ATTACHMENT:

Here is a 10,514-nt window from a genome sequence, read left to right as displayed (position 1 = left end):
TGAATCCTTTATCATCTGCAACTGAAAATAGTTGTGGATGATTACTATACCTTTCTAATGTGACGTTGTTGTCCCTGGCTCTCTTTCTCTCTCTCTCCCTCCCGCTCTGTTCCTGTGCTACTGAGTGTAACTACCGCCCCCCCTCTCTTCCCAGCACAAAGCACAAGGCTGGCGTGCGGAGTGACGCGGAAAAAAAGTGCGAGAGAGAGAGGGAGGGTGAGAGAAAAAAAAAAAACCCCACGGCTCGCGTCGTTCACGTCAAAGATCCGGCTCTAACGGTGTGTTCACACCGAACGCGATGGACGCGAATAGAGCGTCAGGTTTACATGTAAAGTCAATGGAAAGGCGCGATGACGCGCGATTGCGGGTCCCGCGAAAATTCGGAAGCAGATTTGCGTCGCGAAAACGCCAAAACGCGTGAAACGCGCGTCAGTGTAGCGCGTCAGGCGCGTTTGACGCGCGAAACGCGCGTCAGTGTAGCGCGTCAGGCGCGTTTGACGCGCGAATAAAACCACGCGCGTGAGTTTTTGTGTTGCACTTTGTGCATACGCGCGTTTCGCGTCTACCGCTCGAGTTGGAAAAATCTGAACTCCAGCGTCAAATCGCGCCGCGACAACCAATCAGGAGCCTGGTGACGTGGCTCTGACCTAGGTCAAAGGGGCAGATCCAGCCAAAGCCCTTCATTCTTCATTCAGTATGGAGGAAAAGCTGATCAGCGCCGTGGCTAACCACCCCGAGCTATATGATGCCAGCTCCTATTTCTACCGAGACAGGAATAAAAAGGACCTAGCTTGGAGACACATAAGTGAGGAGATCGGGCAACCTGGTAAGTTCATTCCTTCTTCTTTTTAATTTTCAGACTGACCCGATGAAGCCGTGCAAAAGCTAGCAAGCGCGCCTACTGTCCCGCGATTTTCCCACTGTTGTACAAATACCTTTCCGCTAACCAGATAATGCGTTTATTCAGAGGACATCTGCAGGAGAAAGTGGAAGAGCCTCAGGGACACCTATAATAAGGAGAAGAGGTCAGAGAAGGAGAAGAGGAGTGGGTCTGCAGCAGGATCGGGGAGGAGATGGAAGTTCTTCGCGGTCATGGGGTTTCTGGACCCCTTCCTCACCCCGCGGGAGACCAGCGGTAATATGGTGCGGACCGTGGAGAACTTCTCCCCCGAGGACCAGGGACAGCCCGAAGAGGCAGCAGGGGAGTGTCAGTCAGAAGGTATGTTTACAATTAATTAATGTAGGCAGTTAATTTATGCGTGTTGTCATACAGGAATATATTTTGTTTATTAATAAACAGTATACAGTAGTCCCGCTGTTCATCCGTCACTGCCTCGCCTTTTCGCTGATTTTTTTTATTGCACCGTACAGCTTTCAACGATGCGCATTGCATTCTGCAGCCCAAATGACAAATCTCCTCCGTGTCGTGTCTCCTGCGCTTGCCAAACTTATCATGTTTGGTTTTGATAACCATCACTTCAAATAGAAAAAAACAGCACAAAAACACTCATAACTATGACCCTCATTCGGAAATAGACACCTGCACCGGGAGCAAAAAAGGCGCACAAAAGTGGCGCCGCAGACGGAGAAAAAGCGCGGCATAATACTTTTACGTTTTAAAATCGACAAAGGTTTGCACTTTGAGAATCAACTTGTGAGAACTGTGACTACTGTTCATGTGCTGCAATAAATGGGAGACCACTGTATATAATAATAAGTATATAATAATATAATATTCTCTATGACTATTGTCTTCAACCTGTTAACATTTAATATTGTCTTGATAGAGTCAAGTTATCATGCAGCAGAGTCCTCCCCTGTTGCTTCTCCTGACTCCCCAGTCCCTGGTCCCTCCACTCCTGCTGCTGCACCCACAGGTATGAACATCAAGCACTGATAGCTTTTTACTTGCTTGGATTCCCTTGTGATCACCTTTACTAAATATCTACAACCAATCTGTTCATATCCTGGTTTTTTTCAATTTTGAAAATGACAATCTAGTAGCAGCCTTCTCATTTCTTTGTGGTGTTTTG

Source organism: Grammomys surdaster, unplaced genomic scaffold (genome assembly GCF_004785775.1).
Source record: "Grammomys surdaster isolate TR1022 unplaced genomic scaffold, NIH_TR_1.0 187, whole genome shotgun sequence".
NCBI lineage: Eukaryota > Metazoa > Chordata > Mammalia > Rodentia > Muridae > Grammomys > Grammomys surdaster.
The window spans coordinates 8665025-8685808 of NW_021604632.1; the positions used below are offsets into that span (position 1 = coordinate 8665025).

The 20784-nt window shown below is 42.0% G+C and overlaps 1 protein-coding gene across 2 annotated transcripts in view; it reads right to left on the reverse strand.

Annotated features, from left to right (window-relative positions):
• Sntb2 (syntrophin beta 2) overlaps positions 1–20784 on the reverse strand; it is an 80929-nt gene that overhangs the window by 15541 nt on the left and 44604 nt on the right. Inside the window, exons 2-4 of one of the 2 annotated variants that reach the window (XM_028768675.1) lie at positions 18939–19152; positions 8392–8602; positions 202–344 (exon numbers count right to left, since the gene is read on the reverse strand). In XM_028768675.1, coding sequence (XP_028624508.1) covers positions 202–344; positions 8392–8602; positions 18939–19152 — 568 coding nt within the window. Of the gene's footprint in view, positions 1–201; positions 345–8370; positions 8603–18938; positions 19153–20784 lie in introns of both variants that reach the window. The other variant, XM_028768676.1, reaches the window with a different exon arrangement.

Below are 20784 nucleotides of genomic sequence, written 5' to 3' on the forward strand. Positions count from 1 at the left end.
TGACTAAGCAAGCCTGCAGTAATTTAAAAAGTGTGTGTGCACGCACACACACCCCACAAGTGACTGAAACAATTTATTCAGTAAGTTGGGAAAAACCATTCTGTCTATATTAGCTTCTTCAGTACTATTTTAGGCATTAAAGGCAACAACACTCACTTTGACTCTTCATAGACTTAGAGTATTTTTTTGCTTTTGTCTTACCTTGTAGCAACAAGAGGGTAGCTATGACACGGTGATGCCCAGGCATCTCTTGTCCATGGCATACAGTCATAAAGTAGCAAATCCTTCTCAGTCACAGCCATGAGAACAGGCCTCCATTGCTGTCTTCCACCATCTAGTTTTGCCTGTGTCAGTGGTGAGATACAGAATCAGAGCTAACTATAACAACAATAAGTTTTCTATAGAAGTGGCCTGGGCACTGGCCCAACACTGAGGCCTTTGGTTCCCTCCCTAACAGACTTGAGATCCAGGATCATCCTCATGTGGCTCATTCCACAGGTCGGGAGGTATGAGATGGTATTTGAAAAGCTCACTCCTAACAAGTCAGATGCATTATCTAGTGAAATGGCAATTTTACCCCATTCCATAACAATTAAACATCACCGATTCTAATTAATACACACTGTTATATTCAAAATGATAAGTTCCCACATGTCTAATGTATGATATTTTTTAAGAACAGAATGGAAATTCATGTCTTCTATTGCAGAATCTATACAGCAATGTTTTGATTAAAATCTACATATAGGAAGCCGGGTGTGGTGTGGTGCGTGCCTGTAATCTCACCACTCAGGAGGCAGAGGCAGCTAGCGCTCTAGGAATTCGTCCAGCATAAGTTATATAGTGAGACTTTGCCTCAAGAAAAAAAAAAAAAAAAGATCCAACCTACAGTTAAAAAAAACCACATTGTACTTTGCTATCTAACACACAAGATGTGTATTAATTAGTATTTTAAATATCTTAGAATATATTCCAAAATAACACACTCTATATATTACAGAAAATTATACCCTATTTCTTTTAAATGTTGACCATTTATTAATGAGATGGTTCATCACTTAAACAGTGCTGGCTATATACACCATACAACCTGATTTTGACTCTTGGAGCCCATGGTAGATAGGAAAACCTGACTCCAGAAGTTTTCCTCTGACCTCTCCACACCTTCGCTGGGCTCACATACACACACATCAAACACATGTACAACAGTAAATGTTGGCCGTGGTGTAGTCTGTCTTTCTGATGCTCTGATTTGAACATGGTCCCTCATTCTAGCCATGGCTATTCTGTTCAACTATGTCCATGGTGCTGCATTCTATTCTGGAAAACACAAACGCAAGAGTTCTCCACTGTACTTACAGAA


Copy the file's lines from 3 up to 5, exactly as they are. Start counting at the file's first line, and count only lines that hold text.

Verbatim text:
Source organism: Grammomys surdaster, unplaced genomic scaffold (genome assembly GCF_004785775.1).
Source record: "Grammomys surdaster isolate TR1022 unplaced genomic scaffold, NIH_TR_1.0 187, whole genome shotgun sequence".
NCBI lineage: Eukaryota > Metazoa > Chordata > Mammalia > Rodentia > Muridae > Grammomys > Grammomys surdaster.